Why Cycling Deserves the Tour de Millersburg

This journal entry started as a prototypical race report. But when reflecting on the weekend in Millersburg, PA, it became apparent that this race deserved more than a 'standard' race report. That traditional approach might praise my 15th in the time trial ("TT"), bemoan 25th in the criterium, and celebrate 10th in the road race to place 11th in the GC overall.

However, the race weekend proved to be much more than just a bike race. It was a community event with excitement and warmth that is hard to find in the cycling these days. We touched on it in our prior journal entry on the race but it's that excitement that makes the Millersburg so special. And amidst a shrinking race calendar it's that warmth the underscores why cycling deserves the Tour De Millersburg and grassroots events like it. 

Into Pennsylvania We go

A mere three and a half hours from New York City, Millersburg is tucked away in central Pennsylvania. Nestled between the Susquehanna river and ridge-lines carved by ancient glaciers, Millersburg isn't exactly a tourist destination. But for the past 11 years, hundreds of cyclists have descended on the small town for the annual Tour de Millersburg. I had heard about the race from teammates and other local racers who described "one of the hardest crits in the region" and "the most exciting road race finish all year." With an injury sidelining me for the team's trip to the Giro de Cielo, it seemed like Millersburg would be a suitable replacement.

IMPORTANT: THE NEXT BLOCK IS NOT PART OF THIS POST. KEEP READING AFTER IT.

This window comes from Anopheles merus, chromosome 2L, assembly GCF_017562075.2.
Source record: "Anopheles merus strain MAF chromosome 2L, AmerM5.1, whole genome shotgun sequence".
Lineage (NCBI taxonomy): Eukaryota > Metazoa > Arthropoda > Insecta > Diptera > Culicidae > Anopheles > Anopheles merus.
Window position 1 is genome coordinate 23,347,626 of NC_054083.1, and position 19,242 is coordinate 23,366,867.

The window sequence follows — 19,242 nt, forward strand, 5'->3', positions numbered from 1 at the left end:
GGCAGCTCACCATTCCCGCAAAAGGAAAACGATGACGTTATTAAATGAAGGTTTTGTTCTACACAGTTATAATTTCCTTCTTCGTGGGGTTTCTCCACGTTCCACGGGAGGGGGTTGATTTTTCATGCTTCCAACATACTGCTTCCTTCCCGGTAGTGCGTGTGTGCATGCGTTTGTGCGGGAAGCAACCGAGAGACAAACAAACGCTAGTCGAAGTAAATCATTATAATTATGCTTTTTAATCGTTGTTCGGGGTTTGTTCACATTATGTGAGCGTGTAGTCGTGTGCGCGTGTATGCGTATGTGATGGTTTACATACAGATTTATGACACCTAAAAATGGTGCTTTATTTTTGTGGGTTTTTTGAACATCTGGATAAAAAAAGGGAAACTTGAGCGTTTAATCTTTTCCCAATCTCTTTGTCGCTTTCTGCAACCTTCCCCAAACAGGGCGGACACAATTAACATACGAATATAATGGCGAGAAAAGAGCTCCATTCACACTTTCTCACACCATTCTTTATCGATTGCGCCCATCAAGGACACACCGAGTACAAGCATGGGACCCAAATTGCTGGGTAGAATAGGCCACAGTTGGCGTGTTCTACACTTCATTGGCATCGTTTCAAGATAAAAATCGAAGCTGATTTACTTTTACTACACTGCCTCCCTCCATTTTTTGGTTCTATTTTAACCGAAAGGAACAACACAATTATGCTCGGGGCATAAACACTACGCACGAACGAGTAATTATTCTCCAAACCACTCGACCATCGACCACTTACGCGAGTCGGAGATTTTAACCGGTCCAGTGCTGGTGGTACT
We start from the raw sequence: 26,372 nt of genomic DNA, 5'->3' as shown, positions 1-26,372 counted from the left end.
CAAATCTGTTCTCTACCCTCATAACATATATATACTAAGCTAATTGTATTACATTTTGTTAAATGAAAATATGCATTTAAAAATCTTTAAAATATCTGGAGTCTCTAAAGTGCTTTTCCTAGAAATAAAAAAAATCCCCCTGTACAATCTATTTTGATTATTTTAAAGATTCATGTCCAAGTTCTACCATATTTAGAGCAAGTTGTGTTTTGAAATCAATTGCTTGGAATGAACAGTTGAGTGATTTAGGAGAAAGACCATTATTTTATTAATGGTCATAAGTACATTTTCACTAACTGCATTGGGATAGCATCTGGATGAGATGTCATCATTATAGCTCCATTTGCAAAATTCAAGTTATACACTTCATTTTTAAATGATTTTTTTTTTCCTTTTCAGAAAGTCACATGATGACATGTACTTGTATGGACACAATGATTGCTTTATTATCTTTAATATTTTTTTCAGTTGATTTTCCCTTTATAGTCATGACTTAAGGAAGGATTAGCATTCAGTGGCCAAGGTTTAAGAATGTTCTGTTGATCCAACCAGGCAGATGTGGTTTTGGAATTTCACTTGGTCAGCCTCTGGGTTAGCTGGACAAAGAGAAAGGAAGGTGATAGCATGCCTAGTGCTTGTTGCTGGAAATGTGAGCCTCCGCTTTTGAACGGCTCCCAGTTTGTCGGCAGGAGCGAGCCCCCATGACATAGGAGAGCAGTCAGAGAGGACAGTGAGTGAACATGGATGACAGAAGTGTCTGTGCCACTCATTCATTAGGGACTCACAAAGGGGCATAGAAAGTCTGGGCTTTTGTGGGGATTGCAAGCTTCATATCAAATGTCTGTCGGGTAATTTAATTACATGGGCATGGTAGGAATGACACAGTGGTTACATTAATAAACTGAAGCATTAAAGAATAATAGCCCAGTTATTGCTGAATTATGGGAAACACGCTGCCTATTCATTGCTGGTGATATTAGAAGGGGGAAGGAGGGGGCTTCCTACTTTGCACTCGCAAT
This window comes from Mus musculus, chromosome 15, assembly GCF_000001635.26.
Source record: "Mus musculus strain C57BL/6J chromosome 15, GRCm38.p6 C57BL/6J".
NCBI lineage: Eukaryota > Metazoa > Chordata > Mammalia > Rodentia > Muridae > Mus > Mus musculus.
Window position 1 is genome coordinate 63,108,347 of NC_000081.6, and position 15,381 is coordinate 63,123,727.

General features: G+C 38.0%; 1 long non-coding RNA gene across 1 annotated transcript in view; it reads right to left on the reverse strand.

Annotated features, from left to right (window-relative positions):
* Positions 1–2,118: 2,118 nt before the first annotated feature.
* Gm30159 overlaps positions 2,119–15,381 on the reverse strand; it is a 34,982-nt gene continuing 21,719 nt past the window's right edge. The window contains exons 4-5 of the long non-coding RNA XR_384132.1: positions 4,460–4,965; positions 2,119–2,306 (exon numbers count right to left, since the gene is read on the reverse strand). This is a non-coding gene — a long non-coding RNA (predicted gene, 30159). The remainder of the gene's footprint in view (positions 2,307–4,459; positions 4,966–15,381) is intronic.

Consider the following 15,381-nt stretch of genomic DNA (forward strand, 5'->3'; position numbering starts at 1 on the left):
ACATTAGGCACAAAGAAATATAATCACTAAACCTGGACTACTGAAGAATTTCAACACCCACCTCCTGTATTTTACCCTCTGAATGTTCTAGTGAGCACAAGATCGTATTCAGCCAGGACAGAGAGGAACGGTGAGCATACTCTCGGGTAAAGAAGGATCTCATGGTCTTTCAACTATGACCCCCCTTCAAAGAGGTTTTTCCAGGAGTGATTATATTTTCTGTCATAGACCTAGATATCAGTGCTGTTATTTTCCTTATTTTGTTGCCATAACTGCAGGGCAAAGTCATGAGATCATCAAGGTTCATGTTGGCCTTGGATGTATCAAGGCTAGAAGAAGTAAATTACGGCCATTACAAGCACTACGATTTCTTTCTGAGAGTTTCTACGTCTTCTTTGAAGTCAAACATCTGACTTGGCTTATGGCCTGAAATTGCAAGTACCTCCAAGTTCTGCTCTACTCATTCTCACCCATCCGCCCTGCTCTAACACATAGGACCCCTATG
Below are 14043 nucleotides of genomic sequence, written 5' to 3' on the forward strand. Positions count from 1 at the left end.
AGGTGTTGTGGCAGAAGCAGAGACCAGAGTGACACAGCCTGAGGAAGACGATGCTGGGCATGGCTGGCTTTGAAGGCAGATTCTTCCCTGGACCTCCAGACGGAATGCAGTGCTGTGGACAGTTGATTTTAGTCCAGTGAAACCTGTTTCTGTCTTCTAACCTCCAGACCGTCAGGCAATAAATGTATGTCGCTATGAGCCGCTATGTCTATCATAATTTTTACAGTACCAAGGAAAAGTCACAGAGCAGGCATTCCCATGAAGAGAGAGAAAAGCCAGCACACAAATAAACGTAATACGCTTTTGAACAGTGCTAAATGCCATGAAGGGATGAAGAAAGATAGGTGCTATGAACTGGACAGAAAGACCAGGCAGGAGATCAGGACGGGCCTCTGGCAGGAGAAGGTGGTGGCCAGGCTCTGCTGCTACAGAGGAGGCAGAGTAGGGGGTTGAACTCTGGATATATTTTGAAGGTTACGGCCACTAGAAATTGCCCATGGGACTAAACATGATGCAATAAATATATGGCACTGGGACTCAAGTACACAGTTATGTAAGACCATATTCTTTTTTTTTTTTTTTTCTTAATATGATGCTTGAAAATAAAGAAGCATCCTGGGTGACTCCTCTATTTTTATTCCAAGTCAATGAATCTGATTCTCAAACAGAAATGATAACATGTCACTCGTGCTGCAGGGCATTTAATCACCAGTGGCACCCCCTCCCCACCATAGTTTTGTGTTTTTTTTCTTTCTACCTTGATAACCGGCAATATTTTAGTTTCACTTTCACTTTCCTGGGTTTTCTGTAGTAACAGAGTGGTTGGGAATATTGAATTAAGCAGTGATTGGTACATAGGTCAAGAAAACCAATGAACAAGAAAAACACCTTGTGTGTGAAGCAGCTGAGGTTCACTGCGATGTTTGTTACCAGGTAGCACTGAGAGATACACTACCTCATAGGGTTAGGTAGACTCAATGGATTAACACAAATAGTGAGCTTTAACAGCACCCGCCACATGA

I almost feel guilty for underestimating the race, but more so, the Town of Millersburg in its entirety. As my first race back after following some of my own prescriptions for rehab and recovery, the TT presented the perfect opportunity to open up the legs and test my fitness. Nervous energy dictated my warm-up pacing, as I struggled to find rhythm in the hour before my start time. When I arrived in the queue behind the TT start-house, a race official struck up a conversation and asked if this was my first-time racing at Millersburg. Admittedly, I can be quite type-A in these situations, not keen to engage and distract myself from the looming pain cave. But, the enthusiasm and sheer excitement he displayed to each and every rider put me at ease. This was a race that cared. 

 Burati rocking the magic aero lid.

Burati rocking the magic aero lid.

 Steve tests his TT tuck pre-race.

Steve tests his TT tuck pre-race.

And Into the Pain Cave for the TT